How do you two work together to provide cohesive, seamless support from daytime through after school to help students get and stay on track to graduation?

Tamiko: Jenee and I have open communication with each other. When we enroll students in CIS, we keep in mind whether the student would be best served with daytime or after school. It’s always about what is the best fit for the student and their family.

Jenee: We’re in constant communication, whether it’s on the phone, touching base in the morning, during the day, after school. We often re-evaluate situations and are always open to making adjustments to services or resources we have in place. To do this work well, you have to think out of the box. We do that. If we need to meet on a Sunday night to make something happen, so be it.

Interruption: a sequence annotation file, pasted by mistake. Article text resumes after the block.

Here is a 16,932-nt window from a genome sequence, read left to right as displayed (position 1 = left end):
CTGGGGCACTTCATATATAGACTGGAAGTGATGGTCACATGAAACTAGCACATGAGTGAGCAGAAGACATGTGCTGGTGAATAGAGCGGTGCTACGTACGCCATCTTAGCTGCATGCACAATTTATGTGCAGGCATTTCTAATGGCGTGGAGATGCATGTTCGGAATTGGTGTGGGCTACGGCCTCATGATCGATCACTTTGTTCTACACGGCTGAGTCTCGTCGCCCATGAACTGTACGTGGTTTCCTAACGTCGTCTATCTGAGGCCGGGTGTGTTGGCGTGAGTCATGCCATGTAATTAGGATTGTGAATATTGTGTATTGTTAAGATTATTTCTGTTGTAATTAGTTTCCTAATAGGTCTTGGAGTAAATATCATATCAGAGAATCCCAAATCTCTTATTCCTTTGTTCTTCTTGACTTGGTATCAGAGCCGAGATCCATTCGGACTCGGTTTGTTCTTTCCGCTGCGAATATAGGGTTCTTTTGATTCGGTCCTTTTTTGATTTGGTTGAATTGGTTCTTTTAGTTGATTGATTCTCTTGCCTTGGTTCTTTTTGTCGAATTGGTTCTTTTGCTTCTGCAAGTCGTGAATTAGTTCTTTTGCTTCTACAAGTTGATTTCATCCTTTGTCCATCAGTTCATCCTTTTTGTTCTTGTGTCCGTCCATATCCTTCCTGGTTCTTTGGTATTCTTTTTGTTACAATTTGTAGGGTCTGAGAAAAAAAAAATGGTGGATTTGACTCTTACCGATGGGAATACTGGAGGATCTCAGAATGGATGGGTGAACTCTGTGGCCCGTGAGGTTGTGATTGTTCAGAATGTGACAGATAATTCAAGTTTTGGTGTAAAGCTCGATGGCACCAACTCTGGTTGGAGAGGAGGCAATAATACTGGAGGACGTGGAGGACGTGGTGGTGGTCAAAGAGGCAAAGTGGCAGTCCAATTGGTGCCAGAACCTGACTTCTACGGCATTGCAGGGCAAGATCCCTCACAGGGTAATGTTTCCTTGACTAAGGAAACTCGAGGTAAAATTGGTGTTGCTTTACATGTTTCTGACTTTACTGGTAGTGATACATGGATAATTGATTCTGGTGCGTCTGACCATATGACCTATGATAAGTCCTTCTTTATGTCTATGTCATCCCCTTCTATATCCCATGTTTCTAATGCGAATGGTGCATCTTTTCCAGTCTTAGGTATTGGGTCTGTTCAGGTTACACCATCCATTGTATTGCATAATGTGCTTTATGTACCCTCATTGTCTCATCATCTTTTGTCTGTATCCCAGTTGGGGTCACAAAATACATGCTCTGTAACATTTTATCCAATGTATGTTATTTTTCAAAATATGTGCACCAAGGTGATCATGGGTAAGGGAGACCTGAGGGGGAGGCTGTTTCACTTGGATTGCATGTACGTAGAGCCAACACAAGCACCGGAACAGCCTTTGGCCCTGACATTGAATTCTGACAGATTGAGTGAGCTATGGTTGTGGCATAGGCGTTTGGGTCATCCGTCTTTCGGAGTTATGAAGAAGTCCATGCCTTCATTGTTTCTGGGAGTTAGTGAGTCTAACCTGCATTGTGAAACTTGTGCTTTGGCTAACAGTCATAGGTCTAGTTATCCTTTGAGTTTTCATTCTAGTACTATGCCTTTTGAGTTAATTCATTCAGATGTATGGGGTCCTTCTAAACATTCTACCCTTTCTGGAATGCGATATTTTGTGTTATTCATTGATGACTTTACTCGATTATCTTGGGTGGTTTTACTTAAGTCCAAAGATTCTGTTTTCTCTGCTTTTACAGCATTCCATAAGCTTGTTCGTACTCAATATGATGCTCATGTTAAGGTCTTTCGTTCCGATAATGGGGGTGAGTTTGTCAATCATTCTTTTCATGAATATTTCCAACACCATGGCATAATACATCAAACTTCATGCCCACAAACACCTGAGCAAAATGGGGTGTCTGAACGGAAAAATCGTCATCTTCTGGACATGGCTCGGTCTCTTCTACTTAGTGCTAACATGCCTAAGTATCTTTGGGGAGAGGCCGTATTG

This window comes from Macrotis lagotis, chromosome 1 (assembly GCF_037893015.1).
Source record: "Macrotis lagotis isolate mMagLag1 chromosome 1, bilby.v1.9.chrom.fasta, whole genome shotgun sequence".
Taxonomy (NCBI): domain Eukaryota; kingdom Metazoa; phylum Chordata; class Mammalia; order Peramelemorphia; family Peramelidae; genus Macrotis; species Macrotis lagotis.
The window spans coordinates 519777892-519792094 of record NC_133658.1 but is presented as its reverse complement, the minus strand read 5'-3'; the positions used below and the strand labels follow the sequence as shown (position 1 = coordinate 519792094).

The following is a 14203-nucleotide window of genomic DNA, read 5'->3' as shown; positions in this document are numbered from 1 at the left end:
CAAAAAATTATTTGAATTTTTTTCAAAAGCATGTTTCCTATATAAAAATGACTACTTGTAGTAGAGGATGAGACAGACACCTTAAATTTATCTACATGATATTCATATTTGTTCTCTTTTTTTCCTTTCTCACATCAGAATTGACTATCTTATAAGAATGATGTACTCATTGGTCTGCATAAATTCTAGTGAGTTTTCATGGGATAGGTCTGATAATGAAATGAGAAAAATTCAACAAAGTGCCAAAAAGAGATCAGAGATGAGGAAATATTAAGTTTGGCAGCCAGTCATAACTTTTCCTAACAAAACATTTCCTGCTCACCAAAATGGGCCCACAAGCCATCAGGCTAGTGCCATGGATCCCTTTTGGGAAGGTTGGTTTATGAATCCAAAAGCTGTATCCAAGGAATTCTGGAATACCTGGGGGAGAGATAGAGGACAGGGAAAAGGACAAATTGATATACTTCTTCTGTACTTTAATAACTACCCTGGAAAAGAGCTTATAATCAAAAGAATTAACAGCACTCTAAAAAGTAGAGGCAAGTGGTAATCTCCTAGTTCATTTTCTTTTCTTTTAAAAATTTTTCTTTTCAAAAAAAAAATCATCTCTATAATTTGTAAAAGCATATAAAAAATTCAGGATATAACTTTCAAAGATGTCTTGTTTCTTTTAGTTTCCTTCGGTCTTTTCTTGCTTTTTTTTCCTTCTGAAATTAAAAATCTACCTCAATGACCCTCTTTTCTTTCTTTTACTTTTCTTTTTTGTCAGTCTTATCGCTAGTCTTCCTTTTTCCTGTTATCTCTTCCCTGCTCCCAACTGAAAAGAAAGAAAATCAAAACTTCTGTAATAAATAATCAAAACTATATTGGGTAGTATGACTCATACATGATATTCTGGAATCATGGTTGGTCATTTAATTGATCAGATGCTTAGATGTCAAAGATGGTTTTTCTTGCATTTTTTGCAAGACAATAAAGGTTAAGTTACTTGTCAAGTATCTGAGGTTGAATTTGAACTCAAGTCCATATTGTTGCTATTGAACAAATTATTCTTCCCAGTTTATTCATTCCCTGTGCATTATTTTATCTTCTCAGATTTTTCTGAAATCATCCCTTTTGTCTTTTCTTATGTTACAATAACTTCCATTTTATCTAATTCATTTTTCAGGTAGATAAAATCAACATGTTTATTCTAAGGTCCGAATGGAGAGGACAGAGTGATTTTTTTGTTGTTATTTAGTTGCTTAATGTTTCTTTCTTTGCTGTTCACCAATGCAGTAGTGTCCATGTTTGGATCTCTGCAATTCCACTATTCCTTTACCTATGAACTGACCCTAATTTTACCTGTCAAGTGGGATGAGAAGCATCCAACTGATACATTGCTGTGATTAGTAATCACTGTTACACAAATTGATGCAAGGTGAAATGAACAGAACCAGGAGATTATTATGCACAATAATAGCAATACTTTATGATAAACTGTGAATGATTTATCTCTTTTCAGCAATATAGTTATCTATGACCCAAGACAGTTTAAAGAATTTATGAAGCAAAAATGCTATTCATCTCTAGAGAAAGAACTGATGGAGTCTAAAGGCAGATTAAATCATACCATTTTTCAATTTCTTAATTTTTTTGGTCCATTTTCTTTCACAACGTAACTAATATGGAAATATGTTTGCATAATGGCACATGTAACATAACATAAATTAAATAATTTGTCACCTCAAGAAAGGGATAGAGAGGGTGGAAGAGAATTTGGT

What qualities do you admire in each other that help you work so well together?

Tamiko: Jenee and I are opposite in so many ways and that makes us a good team. We play to each other’s strengths. Jenee is so genuine and I also admire her outspokenness. I observe, then choose my words.

What’s the easiest part about working together?

Jenee: We both have a good understanding of what needs to be done. There’s no competition between us. We can count on each other. I know that Tamiko’s not just checking off the boxes to get something done. She really cares and is knowledgeable about her job. I respect that.

What’s the most challenging aspect when it comes to collaborating?

Jenee: We’re here to do what we’re here to do. It helps that we collaborate on everything, from how we communicate, to our schedules, to how we’re going to best serve these students. We have a process that works well in this school.